Population Estimates: The European population was estimated at 2,900-7,200 breeding pairs (BirdLife International 2000) and later at 3,500-5,600 breeding pairs (BirdLife International/European Bird Census Council 2004). The population size of resident birds in Africa was estimated at 20,000 individuals by Mundy et al. (1992), and the Palearctic population of N.p. percnopterus, excluding Africa, was estimated at 3,500 pairs by BirdLife International (2004); numbers in both regions are now much lower. No recent population estimate of the Asian race, N.p. ginginianus, is available. more....

Important References: 
Anderson, M.D. 2000. Egyptian Vulture Neophron percnopterus. P. 20 in K.N.
  Barnes (ed.), The Eskom Red Data Book of birds of South Africa, Lesotho and
  Swaziland. BirdLife South Africa, Johannesburg.
BirdLife International/European Bird Census Council. 2000. European bird
  populations: estimates and trends. BirdLife Conservation Series no. 10.
  BirdLife International,Cambridge, UK.
Brown, L.H., E.K. Urban, and K. Newman. 1982. The birds of Africa. Vol. 1.
  Academic Press, London.
Cuthbert, R., R.E. Green, S. Ranade, S. Saravanan, D.J. Pain, V. Prakash,
  and A.A. Cunningham.
2006. Rapid population declines of Egyptian Vulture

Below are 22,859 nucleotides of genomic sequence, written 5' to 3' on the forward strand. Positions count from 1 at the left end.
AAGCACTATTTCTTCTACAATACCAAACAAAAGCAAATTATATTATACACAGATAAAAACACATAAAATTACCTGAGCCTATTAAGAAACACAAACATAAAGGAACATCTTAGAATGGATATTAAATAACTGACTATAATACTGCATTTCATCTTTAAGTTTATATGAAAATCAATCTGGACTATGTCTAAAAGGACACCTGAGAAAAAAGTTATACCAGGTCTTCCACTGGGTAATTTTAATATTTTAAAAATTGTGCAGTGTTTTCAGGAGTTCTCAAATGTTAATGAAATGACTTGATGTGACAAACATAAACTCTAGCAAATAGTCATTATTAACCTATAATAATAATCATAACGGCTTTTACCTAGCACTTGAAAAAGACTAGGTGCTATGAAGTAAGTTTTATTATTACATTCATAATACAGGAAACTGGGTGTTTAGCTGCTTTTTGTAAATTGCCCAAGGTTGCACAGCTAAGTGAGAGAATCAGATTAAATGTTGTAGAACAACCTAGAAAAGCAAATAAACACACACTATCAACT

(Neophron percnopterus) and Red-headed Vulture (Sarcogyps calvus) in
  India. Animal Conservation 9:349-354.
Donázar, J.A. 2004. [Egyptian Vulture, Neophron percnopterus]. In A.
  Madrońo, C. González, and J.C. Atienza (eds.), [Red Book of the birds of
  Spain]. Dirección General para la Biodiversidad, SEO-BirdLife, Madrid,
  Spain. (In Spanish)
Donázar, J.A., J.J. Negro, C.J. Palacios, L. Gangoso, J.A. Godoy, O.
  Ceballos, F. Hiraldo, and N. Capote.
2002. Description of a new subspecies
  of the Egyptian Vulture (Accipitridae: Neophron percnopterus) from the
  Canary Islands. Journal of Raptor Research 36:17-23.
Ferguson-Lees, J., and D.A. Christie. 2001. Raptors of the world. Houghton
  Mifflin, Boston, MA.
Mundy, P.J., J.A. Ledger, and R. Friedman. 1992. The vultures of Africa.
  Academic Press, London.
Naoroji, R. 2006. Birds of prey of the Indian subcontinent. Christopher
  Helm, London.
Orta, J. 1994. Egyptian Vulture. Pp. 125-126 in del Hoyo, J., A. Elliott,
  and J. Sargatal (eds). Handbook of birds of the world. Vol. 2. New World
  vultures to guineafowl. Lynx Edicions, Barcelona, Spain.